Patricia Walsh was one of the first artists to be commissioned by In Certain Places. Her artwork, Remote Viewing, is a seven-minute soundscape, which was played in various venues across the city centre over a two-week period in summer 2006.
The title, Remote Viewing, refers to the psychic phenomena of extra-sensory perception (ESP). The sound piece includes an instrumental passage called ‘Eternally’ by the jazz bandleader Cyril Stapleton, and a series of extracts from conversations that explore ethereal beings and environments.
Played twice a day in cafes and a shopping centre, the artwork caught people unawares, drawing them into an intriguing audio experience, and shifting perceptions of time and place.
The Arcade is a sound piece that brought the soundscape of Rynek Główny, the main square in Kraków, Poland, to the Harris Museum & Art Gallery. The recording was made in the Sukiennice, an arcaded Renaissance cloth hall that dates from 1257, and illustrates a day in the life of Rynek Główny. It begins at the moment the city awakens, with birdsong, the footsteps of people going to work, cleaning machines, early maintenance and building work, and it ends with tourists and locals making their way home from bars and clubs. Each hour is marked by a chiming clock in Rynek Główny and a trumpet signal, played from one of two towers in the square. The tune breaks off in mid-stream to commemorate a thirteenth century trumpeter, who was shot while sounding the alarm during an attack on the city.
The interaction of visitors with the sound and architecture was an important element of the work, and the piece held specific meanings for different audiences. For a Polish immigrant the sound of the trumpet player from Mariacki Church may have provoked nostalgia and perhaps longing for the familiar sounds of the motherland, while the noise of a busy arcade transported a local Preston audience to a more recent past, when the city was a lively bustling centre of commerce.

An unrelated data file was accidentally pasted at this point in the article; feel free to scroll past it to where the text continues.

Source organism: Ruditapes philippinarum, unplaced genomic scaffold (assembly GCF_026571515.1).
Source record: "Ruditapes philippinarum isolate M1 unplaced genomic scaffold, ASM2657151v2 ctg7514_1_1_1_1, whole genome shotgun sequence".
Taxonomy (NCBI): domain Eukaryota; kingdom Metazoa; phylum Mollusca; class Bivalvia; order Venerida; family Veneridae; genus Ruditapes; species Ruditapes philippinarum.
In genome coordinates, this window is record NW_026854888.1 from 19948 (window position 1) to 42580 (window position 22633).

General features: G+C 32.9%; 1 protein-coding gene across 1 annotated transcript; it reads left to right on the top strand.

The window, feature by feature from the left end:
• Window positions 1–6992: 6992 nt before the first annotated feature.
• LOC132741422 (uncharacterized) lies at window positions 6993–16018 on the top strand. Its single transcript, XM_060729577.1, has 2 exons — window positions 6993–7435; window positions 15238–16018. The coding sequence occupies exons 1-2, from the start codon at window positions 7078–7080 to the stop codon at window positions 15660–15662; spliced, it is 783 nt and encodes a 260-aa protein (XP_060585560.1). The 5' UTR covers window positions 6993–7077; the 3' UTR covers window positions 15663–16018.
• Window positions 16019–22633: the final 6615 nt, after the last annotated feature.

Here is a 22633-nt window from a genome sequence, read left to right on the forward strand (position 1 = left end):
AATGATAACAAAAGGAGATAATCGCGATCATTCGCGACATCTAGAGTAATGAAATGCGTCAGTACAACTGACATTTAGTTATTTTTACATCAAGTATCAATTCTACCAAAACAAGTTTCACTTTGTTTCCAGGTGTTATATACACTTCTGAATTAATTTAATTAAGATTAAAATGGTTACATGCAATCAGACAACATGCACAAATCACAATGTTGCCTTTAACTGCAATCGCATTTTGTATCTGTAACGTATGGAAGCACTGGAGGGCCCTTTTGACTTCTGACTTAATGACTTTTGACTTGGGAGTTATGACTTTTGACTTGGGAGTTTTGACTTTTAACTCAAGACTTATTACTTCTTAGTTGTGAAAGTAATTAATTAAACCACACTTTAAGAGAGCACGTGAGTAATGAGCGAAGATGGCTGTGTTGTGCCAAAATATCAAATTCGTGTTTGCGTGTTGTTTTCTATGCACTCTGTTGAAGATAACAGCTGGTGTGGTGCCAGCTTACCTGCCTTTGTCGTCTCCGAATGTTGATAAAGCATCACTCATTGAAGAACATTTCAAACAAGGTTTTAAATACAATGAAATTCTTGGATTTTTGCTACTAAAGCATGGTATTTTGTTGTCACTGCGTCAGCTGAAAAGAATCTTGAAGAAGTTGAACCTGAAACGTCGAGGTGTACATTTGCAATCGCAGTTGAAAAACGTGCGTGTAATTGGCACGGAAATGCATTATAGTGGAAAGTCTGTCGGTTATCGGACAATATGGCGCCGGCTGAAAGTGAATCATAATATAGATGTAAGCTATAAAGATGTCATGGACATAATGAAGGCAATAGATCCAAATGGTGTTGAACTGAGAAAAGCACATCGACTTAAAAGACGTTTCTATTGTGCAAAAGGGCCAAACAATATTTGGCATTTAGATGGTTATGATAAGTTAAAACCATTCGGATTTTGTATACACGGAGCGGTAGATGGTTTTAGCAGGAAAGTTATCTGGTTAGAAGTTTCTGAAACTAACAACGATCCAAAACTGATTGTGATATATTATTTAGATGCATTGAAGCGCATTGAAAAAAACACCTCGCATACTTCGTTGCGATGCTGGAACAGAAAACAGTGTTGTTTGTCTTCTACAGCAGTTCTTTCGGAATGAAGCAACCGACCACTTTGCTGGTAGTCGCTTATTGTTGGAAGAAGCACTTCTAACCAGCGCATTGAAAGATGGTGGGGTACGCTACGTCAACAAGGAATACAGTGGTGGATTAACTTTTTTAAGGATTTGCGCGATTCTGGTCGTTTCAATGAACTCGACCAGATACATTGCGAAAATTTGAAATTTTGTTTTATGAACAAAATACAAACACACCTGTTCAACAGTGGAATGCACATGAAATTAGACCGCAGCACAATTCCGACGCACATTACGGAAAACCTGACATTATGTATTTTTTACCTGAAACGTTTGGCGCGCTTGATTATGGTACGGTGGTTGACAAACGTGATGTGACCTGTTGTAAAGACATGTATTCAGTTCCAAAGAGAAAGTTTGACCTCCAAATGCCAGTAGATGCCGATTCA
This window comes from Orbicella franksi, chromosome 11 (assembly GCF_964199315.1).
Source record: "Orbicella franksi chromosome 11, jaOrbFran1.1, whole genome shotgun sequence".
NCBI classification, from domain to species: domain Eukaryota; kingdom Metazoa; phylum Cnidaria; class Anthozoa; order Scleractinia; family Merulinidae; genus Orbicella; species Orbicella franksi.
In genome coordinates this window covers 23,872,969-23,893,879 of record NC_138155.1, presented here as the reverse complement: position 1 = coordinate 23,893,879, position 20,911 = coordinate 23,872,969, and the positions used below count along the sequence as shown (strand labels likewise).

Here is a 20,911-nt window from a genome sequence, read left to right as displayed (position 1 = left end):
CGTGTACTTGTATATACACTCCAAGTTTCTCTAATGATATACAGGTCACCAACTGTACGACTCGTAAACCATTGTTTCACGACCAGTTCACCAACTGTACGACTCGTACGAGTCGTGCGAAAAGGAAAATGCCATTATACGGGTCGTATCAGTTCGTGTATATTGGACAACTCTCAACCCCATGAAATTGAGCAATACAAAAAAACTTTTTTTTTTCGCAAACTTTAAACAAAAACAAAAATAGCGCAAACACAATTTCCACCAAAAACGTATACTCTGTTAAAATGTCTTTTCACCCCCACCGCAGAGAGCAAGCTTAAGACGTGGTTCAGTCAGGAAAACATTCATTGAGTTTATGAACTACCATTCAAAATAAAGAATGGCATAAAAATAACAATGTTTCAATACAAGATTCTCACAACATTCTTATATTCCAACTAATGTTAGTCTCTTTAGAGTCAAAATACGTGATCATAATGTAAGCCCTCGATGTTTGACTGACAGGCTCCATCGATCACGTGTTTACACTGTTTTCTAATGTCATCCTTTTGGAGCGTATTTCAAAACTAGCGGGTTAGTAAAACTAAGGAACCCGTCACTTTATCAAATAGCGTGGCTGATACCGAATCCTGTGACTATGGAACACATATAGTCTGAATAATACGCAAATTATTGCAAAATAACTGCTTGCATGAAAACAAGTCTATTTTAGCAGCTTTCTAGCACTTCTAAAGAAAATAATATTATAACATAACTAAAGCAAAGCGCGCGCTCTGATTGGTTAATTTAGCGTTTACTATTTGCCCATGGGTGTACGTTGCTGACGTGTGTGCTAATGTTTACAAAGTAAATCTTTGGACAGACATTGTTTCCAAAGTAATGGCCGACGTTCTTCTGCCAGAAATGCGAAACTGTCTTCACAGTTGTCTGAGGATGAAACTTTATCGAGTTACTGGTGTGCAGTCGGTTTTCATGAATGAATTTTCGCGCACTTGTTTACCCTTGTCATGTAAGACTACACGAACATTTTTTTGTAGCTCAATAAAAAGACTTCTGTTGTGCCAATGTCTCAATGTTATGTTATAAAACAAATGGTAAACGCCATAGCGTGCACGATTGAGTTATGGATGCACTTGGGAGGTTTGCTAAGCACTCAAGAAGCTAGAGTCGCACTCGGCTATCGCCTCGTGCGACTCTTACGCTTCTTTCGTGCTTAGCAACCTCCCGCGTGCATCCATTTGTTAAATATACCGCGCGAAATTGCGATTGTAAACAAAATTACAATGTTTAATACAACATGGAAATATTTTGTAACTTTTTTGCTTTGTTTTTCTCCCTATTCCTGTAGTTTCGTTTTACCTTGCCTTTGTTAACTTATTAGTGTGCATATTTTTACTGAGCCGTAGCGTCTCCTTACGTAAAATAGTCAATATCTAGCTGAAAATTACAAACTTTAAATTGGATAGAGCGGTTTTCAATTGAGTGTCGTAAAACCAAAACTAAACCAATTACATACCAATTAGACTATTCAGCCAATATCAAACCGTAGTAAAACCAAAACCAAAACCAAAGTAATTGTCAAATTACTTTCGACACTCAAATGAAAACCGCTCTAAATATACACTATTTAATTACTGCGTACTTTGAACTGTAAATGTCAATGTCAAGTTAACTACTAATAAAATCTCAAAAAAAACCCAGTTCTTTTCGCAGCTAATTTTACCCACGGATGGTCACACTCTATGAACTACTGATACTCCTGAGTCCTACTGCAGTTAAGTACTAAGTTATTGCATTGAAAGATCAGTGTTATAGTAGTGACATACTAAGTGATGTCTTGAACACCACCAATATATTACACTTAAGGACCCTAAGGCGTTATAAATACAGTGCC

Thoughts that make Actions in the World is an abstract animation, which was created in response to Preston Bus Station, a unique 1960s building which is said to be the second largest in Western Europe. In 2008, the building was earmarked for demolition as part of Preston’s Tithebarn regeneration scheme. Chantal Oakes created the work in response to her observations of the site – specifically the graffiti-covered backrests that line the bus bays. Rather than the subjects of mindless defacement, the artist viewed the backrests as objects ‘annotated with marks brought about as a by-product of powerful thoughts’.
The resulting animation constituted a regeneration of these exclamations, coupled with the artist’s own visual statements of engagement with the site. The work was projected onto the windows of a disused shop unit in the St. John’s shopping centre as a three-screen installation. The animation was timed to denote the paced appearances of people and transport, and the flow of air, heat, echo and noise, and thoughts while waiting in line.
‘Suddenly Sleep retreats like the undertow of a wave in which a child grasps at a half-glimpsed shell, as I do at this cluster of notes, just heard in a dream.’ Andrei Makine – A Life’s Music
To Scatter is a short film, made by artist Susan Walsh as a memorial to Irish migrants, particularly those to Preston and the North West. It explores the significance of music and song as a vital way for Irish migrants to remember events, people from the past and a way of life left behind. To play music, to sing about important issues, events in the news or to mock or joke about politicians or the wealthy, to sing about traditions, family life, love and tragedy has always been a tool for the poor and disenfranchised to vent their opinions. It is a safe place to keep unwritten views and plot future strategies.
The film features a chandelier made from a set of piano keys. The piano is an instrument, which allows for the integration of Irish music and ballads into an adopted site for meeting and reunion: the church, the public house, the home. This can enable a merging of both Irish and English histories of socialising, worship, contemplation and musical entertainment within a potentially political arena. To Scatter was shown over a two-week period in St. Wilfrid’s Roman Catholic Church, Preston.
Pam Holmes, an artist who uses photography, worked with black and mixed-race Lancashire residents to produce a series of three images, which were displayed on billboards at key entry points in Preston. The images, which were taken in Blackpool, focused on the traditional English setting of the seaside and created docudramas, which aimed to deconstruct the myth of England and the notion of Englishness.
In Certain Places
VB005A, Victoria Building
University of Central Lancashire